E. Nesbit

Penguin Readers Level 1: The Railway Children (ELT Graded Reader)
  • Penguin Readers Level 1: The Railway Children (ELT Graded Reader)

  • Penguin Readers is an ELT graded reader series for learners of English as a foreign language. With carefully adapted text, new illustrations and language learning exercises, the print edition also includes instructions to access supporting material online.

    Titles include popular classics, exciting contemporary fiction, and thought-provoking non-fiction, introducing language learners to bestselling authors and compelling content.

    The eight levels of Penguin Readers follow the Common European Framework of Reference for language learning (CEFR). Exercises at the back of each Reader help language learners to practise grammar, vocabulary, and key exam skills. Before, during and after-reading questions test readers' story comprehension and develop vocabulary.

    The Railway Children, a Level 1 Reader, is A1 in the CEFR framework. Short sentences contain a maximum of two clauses, introducing the past simple tense and some simple modals, adverbs and gerunds. Illustrations support the text throughout, and many titles at this level are graphic novels.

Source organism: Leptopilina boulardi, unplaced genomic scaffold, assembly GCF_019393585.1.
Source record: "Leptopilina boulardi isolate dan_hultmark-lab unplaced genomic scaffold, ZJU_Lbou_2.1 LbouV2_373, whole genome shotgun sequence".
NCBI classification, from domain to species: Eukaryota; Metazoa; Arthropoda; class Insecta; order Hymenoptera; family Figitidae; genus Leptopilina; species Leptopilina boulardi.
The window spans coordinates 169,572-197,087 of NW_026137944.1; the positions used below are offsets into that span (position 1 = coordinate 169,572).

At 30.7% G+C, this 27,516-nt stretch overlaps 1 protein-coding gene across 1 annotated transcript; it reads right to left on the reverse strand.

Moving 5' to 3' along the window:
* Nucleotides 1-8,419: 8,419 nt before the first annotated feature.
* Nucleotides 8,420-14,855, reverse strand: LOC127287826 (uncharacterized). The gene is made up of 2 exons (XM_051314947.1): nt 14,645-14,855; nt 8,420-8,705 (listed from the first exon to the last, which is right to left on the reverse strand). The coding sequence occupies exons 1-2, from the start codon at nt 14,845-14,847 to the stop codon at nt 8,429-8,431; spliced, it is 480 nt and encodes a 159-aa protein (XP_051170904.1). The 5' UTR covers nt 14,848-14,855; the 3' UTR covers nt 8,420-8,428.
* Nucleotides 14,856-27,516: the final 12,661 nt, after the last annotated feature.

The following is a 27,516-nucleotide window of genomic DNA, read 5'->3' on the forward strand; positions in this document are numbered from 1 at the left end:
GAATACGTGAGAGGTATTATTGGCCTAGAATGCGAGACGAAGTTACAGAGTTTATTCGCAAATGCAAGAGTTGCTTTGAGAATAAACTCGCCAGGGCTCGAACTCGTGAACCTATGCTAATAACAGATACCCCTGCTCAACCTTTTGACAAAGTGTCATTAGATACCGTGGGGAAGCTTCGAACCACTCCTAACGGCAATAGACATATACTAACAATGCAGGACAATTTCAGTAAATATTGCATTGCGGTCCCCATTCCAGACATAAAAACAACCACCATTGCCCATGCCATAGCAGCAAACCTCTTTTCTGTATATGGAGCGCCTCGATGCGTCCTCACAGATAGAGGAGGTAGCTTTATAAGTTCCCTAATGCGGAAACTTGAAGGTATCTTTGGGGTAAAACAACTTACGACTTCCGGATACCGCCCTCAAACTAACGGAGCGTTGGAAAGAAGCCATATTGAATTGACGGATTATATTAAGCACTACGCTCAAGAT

Bobbie, Peter, Phyllis and their mother have to leave London and live in the countryside. Their new house is next to the railway, and the children visit it every day. Slowly, the children begin to love their new life.

    Visit the Penguin Readers website
    Exclusively with the print edition, readers can unlock online resources including a digital book, audio edition, lesson plans and answer keys.

Edith Nesbit was a mischievous child who grew up into an unconventional adult. With her husband, Hubert Bland, she was one of the founder members of the socialist Fabian Society; their household became a centre of the socialist and literary circles of the times. E. Nesbit turned late to children's writing. Her first children's book, The Treasure Seekers, was published in 1899 to great acclaim. Other books featuring the Bastable children followed, and a series of magical fantasy books, including Five Children and It also became very popular. The Railway Children was first published monthly in the London Magazine in 1905, and published as a book in 1906, which has been in print ever since.

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